The Adam Jones in­ci­dent at Fen­way Park is not only a prob­lem for base­ball.

The Washington Post Sunday - - SPORTS - KEVIN B. BLACKISTONE sports@wash­ Kevin B. Blackistone, ESPN pan­elist and vis­it­ing pro­fes­sor at the Philip Mer­rill Col­lege of Jour­nal­ism at the Univer­sity of Mary­land, writes sports com­men­tary for The Post.

The son of the first black player for the Scot­tish soc­cer club Celtic, whose writ­ing ca­reer was forged as a one-time English pro­fes­sor at Fed­eral City Col­lege (now the Univer­sity of the District of Columbia), wrote in his 1975 rap, “We Beg Your Par­don,” that “Amer­ica leads the world in shocks.”

“Un­for­tu­nately,” the late spo­ken-word sage and mu­si­cian Gil Scott-Heron con­tin­ued, “Amer­ica does not lead the world in de­ci­pher­ing the cause of shock.”

Scott-Heron’s words, recorded at old D&B Sound in Sil­ver Spring, came to mind in the af­ter­math of the Fen­way Park in­ci­dent Mon­day that en­veloped Bal­ti­more Ori­oles out­fielder Adam Jones. Thirty-some peo­ple in the stands of the Red Sox home ball­park were ejected after some spat racial in­vec­tive, and hurled a bag of peanuts, in Jones’s di­rec­tion.

Most of the Red Sox fans are white. Jones is black.

“Cow­ards,’’ Jones fired back af­ter­ward. “It’s pa­thetic. I was called the n-word a hand­ful of times tonight.” Amer­ica re­sponded. In shock. The Bos­ton Her­ald head­lined a story: “Adam Jones in­ci­dent at Fen­way opens im­por­tant con­ver­sa­tion in base­ball and Bos­ton.” A colum­nist at USA To­day wrote: “Jones re­minded us Mon­day, and re­it­er­ated Tues­day, racism is alive and well in the good ol’ USA.”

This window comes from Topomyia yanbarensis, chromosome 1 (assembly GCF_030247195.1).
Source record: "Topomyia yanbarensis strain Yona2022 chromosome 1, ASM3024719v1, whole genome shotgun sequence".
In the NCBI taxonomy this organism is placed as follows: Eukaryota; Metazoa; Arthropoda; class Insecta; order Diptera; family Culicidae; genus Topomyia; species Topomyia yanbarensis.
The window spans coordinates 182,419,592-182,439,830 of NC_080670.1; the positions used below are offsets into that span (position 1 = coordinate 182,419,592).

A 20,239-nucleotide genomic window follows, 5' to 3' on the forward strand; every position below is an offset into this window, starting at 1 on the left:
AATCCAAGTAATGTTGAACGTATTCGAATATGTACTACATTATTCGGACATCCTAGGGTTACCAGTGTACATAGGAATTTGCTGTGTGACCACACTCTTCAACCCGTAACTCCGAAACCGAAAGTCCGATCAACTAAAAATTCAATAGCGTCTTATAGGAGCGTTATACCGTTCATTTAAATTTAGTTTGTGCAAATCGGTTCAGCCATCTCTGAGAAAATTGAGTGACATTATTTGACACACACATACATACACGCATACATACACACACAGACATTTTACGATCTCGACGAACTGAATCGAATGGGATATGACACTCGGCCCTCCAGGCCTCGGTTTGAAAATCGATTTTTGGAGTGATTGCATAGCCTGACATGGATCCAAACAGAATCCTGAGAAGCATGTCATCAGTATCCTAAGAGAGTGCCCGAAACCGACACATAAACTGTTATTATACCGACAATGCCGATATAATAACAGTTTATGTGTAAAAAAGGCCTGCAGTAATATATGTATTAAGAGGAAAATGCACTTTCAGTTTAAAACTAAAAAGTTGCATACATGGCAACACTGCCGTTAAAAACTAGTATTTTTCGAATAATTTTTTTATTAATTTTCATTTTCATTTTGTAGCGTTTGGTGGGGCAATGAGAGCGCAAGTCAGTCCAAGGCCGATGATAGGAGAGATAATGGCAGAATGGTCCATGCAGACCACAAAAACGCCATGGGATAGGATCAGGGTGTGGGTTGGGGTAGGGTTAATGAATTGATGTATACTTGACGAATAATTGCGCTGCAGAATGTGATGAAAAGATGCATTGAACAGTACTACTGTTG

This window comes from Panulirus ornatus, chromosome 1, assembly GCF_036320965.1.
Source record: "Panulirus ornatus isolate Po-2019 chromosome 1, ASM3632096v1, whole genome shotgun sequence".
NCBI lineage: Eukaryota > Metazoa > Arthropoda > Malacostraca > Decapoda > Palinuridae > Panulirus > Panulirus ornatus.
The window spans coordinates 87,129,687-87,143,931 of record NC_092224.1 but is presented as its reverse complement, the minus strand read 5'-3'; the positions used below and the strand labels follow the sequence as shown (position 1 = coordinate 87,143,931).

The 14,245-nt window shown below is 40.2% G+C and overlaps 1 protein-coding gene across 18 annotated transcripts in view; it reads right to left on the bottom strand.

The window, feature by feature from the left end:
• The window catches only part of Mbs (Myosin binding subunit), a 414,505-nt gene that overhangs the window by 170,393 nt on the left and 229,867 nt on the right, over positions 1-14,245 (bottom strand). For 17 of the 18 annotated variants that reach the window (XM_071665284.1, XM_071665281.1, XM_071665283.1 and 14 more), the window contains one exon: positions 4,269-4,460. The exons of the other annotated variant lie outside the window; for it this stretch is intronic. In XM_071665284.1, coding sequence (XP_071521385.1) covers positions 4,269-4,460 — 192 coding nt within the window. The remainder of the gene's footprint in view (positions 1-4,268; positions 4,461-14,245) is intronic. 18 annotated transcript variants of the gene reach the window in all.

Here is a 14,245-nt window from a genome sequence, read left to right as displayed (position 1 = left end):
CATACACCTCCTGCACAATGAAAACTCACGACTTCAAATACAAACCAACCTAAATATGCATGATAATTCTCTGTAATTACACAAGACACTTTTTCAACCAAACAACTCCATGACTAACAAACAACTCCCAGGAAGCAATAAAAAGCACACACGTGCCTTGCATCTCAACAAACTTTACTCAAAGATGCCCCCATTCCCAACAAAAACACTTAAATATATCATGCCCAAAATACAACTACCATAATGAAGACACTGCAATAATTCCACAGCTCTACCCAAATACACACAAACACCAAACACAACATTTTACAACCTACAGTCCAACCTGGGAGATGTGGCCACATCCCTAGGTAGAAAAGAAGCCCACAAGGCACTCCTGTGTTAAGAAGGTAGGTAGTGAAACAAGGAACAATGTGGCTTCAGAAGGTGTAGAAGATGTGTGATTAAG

I can hear Scott-Heron chortling in his bari­tone.

For what took place at Fen­way Park on Mon­day wasn’t a base­ball prob­lem. It wasn’t en­demic to Bos­ton, where I sur­vived a cou­ple years as an ac­ci­den­tal racial vi­o­lence re­porter at the Bos­ton Globe, and as a grad­u­ate stu­dent at Bos­ton Univer­sity. And it cer­tainly wasn’t an event we needed to re­call that there are racists lurk­ing among us.

What we wit­nessed in Bos­ton was the re­frain that sport re­flects so­ci­ety — or cer­tainly the ugly tenor of Don­ald Trump’s suc­cess­ful pres­i­den­tial cam­paign that em­bold­ened big­ots ev­ery­where — come to life.

There was no rea­son to be stunned that such ug­li­ness would make it­self vis­i­ble at one of our sport­ing con­tests. At­ten­dees at Euro­pean soc­cer matches don’t have a mo­nop­oly on pub­lic ex­pres­sions of racism. Last Sunday in Italy, a Ghana­ian player walked off the field after a ref­eree re­fused to re­spond to a cas­cade of racial ep­i­thets from the stands.

As my friend Richard Lapchick, who di­rects the Univer­sity of Cen­tral Florida’s In­sti­tute for Di­ver­sity and Ethics and Sport, wrote in Jan­uary at “Many think of sports as be­ing a sanc­tu­ary which racism can­not pen­e­trate, but they of­ten re­flect what is go­ing on in so­ci­ety. There seems to be a broad agree­ment that acts of racism in the United States are in­creas­ing at an alarm­ing rate. The same was true in sport in 2016, where such acts [nearly] tripled from 11 in 2015 to 31 in 2016, ac­cord­ing to re­search and anal­y­sis from [the in­sti­tute].”